--Iran has thus far failed to provide a satisfactory explanation for its experiments with polonium-210;
--As Dr. Goldschmidt's remarks suggest, Iran has also failed to describe the true nature of activities at the Lavizan facility before Iran razed that facility, during which time Iran delayed access to IAEA inspectors. We are deeply troubled to hear of the IAEA's concerns that the Lavizan facility may have been involved in acquiring dual-use materials useful in uranium enrichment and conversion activities. Iran's claim that the Physics Research Center (PHRC) at Lavizan was not involved in activities declarable under NPT safeguards is simply not plausible. We urge Iran to allow the IAEA to discuss its concerns in detail with the two officials, referred to by Dr. Goldschmidt, involved in the procurement activities of the PHRC, and we urge the IAEA to continue, and deepen, its investigation into possible undeclared nuclear-related activities at Lavizan and into the PHRC's role there;
--We welcome Dr. Goldschmidt's remarks regarding the IAEA's Complementary Access visit to the Gachin mine and associated mill. We look forward to hearing more from the IAEA regarding what he described as the "complex arrangements governing the current and past administration of the mine." We continue to wonder, and to ask, whether Iran's military played a role in overseeing that uranium mine, and to what purpose;
--Iran has also failed to provide a plausible explanation regarding the timing of its past clandestine plutonium separation experiments. We look forward to a definitive conclusion from ongoing IAEA analysis regarding the correct dates of Iran's undeclared plutonium separation experiments.
My government has made clear on numerous occasions its position that the Board of Governors must report Iran's non-compliance with its Safeguards Agreement to the United Nations Security Council. The Board has a statutory obligation to do so -- but thus far, has failed to do so. The Board cannot ignore forever its statutory responsibility to report this matter to the UNSC. Failure by Iran to implement fully its suspension pledge, and continued inability of this Agency to conclude that there are no undeclared nuclear materials or activities in Iran would represent a growing threat to international peace and security.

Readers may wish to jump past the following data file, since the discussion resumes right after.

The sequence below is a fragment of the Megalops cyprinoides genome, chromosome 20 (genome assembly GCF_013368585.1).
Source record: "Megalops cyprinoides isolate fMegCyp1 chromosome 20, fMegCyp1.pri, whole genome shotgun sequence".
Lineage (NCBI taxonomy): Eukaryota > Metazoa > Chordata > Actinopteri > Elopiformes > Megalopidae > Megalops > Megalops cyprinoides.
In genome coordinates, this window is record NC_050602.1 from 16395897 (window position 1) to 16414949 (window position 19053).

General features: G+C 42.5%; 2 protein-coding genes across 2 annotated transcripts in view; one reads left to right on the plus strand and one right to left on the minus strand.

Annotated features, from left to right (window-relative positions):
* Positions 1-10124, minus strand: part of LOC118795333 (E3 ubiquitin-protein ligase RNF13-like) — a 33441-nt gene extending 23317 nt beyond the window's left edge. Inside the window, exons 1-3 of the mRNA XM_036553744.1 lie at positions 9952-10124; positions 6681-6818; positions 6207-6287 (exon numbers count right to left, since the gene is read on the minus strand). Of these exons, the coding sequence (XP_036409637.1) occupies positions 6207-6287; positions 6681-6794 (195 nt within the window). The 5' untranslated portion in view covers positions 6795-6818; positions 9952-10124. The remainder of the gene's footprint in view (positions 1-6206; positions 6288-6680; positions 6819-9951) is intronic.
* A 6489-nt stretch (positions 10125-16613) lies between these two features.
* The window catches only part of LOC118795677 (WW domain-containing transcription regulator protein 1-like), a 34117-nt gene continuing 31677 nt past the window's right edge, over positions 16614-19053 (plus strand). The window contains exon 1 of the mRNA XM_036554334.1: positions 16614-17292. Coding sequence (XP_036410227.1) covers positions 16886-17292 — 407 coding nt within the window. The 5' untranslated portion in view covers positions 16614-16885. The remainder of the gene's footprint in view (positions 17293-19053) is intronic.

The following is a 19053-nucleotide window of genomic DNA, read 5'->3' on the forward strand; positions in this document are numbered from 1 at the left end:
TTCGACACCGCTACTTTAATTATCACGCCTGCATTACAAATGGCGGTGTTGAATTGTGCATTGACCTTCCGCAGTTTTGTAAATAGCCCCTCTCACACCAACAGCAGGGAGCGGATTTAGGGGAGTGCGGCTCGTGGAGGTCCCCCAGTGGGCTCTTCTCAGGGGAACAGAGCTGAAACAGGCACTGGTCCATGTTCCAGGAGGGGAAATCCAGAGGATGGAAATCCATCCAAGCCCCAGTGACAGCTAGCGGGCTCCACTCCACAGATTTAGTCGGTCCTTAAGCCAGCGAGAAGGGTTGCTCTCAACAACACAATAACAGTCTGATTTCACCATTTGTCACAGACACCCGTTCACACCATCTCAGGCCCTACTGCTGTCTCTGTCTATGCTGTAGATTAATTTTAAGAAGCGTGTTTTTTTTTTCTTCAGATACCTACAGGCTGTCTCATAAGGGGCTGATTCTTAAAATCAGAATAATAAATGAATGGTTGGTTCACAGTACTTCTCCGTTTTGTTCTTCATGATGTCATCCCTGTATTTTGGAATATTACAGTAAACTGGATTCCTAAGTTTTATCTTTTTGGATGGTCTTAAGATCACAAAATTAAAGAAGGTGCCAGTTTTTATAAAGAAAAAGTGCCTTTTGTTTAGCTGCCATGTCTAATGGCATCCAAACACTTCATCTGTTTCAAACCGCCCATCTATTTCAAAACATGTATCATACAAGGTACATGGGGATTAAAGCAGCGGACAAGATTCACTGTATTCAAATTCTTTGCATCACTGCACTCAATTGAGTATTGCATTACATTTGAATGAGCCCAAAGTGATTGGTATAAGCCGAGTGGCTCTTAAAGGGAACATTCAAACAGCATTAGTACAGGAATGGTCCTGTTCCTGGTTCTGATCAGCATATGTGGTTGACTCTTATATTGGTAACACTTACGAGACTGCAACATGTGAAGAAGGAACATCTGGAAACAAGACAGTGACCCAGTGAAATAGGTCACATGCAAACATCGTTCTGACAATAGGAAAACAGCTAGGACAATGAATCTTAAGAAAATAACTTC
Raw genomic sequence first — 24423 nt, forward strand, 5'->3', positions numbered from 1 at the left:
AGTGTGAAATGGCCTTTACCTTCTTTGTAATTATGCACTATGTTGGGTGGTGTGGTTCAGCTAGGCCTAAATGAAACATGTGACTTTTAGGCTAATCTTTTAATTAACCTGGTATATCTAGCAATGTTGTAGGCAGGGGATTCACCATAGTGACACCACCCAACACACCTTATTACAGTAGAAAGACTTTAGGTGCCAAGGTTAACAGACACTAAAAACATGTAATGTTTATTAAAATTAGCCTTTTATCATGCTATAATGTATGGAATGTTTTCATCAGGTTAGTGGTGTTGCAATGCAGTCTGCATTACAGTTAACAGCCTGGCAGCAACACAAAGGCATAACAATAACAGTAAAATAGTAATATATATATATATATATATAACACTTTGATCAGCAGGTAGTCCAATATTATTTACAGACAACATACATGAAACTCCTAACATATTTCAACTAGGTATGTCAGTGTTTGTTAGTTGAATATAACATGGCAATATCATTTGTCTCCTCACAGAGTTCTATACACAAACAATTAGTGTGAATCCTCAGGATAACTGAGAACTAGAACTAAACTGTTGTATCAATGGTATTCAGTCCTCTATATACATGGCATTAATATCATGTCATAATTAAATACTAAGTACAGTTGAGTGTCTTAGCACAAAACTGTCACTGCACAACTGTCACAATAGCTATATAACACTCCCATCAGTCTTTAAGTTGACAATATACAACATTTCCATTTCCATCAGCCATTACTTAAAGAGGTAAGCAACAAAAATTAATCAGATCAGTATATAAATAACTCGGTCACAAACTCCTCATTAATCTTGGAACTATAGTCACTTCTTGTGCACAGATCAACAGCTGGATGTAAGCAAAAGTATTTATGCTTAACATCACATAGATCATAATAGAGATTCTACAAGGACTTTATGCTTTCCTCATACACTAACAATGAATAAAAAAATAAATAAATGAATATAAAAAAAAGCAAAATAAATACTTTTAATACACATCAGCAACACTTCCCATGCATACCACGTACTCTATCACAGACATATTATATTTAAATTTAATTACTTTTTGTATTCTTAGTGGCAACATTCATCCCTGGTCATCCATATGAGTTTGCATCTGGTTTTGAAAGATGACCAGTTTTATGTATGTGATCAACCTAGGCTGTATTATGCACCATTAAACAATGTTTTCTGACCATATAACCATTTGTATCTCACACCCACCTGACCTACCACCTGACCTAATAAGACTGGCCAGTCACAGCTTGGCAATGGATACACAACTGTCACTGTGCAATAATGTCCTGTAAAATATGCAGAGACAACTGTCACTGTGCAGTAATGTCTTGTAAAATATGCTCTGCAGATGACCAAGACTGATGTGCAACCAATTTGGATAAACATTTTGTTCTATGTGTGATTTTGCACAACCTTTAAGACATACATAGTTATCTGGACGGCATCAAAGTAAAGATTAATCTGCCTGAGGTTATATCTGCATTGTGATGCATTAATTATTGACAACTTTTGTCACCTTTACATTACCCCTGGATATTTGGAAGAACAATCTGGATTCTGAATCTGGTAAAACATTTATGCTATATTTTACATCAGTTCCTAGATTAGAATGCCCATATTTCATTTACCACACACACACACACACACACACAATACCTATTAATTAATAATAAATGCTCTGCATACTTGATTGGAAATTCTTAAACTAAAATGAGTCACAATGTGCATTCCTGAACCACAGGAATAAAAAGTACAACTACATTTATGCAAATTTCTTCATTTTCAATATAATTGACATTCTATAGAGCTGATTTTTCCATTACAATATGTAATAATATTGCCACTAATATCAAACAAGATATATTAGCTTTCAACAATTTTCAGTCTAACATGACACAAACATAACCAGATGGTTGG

While the IAEA must continue to have a role in investigating Iran's past and ongoing nuclear activities and in monitoring its suspension pledge, the Security Council has the international legal and political authority that will be required to bring this issue to a successful and peaceful resolution. The Security Council has the authority to require that Iran take all necessary corrective measures, including those steps called for by the Board that Iran has failed to take. The Security Council has the authority to require and enforce a suspension of Iran's enrichment-related and reprocessing activities. In each of these areas, the Security Council can support and reinforce the IAEA's ability to pursue its investigations in Iran until the Agency can provide this Board with all the necessary assurances it requires.
As I have already noted, there remain an alarming number of unresolved questions about Iran's nuclear program. The Deputy Director General's briefing made clear that, despite the Agency's commendable efforts in Iran, the IAEA is still not able to provide assurances that Iran is not pursuing clandestine activities at undeclared locations--as it had been doing for years. The issue of Iran's nuclear program must command the continued vigilance of the Secretariat and of the Board of Governors. We believe the Board should receive another comprehensive written report from the Director General well in advance of the next Board meeting. Further, we would expect the Board to convene immediately to consider appropriate action if there is any further deterioration of Iran's adherence to its suspension pledge. This Board must provide appropriate policy guidance and oversight to the IAEA's ongoing investigation in order to remain effective in a world where states like Iran are willing -- and apparently able -- to cynically manipulate the nuclear nonproliferation regime in the pursuit of nuclear weapons.
Thank you, Madame Chair.